On race morning there are police cars at every crossroad ready to close the intersections to traffic. As I make my way into the city, there are dozens of buses filled with runners heading out to the official starting line in Hopkinton - 26 miles from downtown Boston.
My daughter dropped me off a couple of bocks from the barricades where a local bank was handing out cowbells and balloons - I thank God there were no vuvuzelas! I waited in line for a complimentary cowbell, and then walked down to the T station for a view of a site I had never seen or imagined. A State Police cruiser led the elite runners, one who averaged just under 13 miles per hour, setting a record of 2 hours and 3 minutes and 2 seconds!
Amongst the front runners was American, and Christian Ryan Hall. He finished 4th, just about a minute behind the leader. HERE are the results. Instead of focusing on Hall's faith and excellence, which you may read about HERE, I want to talk about what I saw that moved me.
I wish I had better pictures, but let me try to describe the scene. Think of a stadium emptying out onto a 2-lane state highway in which everyone is running at about 10 miles per hour. There are cowbells clanging and endless applause as droves of athletes made their way past the 10K marker.
I was tracking two Christian friends, both in their 50s, as they trekked towards Copley Square. I was hard to find them in the seemingly endless river of tank tops. They both finished with personal best times, though hours after the elites.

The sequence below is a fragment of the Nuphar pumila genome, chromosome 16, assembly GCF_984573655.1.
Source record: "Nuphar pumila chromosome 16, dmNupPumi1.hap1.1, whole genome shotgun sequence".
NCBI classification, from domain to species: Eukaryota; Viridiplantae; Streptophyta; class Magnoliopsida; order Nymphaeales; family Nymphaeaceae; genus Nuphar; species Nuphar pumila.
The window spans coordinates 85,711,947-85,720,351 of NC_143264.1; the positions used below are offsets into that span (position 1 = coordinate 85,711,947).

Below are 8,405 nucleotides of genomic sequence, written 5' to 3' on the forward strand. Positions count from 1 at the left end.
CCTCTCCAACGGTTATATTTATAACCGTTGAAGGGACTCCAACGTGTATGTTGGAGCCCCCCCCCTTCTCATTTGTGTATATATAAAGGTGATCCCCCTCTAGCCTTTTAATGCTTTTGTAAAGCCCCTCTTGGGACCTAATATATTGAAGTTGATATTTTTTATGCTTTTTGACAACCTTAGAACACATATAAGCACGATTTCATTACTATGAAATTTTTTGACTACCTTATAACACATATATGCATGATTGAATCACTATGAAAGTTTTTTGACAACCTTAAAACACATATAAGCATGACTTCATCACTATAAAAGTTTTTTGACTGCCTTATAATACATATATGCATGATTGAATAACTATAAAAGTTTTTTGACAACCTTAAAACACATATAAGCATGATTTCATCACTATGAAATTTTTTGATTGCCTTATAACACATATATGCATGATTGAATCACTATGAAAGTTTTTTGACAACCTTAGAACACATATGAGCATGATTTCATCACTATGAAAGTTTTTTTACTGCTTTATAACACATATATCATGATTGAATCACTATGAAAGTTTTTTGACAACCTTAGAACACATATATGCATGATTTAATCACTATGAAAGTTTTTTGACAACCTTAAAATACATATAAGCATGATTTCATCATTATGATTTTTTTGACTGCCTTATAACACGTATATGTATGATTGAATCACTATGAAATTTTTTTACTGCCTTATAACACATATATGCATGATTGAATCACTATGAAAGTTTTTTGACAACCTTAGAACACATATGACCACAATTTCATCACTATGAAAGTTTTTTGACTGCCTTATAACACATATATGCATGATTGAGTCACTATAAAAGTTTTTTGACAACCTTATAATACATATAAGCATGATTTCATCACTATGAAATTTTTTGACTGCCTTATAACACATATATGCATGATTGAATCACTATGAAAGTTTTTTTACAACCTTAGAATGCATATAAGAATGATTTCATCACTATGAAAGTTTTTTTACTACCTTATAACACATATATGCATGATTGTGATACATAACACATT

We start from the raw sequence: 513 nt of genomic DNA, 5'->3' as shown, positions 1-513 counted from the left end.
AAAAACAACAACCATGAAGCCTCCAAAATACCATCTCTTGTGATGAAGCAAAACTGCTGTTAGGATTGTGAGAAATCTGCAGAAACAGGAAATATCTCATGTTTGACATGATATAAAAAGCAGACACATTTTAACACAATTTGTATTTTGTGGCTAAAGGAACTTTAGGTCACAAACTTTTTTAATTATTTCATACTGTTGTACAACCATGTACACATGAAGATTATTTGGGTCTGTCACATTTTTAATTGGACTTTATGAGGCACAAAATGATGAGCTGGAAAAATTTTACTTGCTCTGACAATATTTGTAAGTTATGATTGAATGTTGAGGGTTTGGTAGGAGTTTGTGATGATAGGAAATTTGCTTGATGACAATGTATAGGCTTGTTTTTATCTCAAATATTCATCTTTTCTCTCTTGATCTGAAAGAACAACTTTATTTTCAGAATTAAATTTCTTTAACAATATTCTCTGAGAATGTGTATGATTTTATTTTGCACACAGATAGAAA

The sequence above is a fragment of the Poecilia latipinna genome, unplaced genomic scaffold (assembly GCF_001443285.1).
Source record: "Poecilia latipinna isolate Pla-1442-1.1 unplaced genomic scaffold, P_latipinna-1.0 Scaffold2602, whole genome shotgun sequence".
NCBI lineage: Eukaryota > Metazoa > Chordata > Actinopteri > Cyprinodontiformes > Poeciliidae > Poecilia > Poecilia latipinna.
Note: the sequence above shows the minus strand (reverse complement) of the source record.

There was something emotional about it all. Being up close, standing on the sidewalk, you could read tattoos and sportswear brand names. You could see the intensity of personal strength and emotion., as well as see the seat drip from their foreheads.
It seemed to me, that most everyone was running for a reason that was not about winning, or best times; something greater.
Suddenly there was a loud applause and our focus was on those in wheelchairs. And then one being pushed by a runner! It was moving to see this father and son team.
Then a runner in a white robe and sandals - God only knows. Soon after there was a man a tall man in pink tights and a tutu. I can only imagine that he was running for breast cancer awareness.
There were survivors of cancer, heart disease, and those running in remembrance of loved ones passed on.
A man ran with a large American flag which could only slow him down. Another was a firefighter running in full gear, Scott air-pack, coat, boots and a helmet. There was a marine unit that ran in full combat gear and packs in memory of a comrade lost in Iraq.
For the sake of love, many felt that the pain of a marathon run was one way to touch the pain of those that have suffered in this world.
I am not a big fan of Christian apparel, however; I saw a t-shirt that said "I Run Because He Gave His Life for Me" and on the back "26 Miles of Prayer, Stop Me And Ask".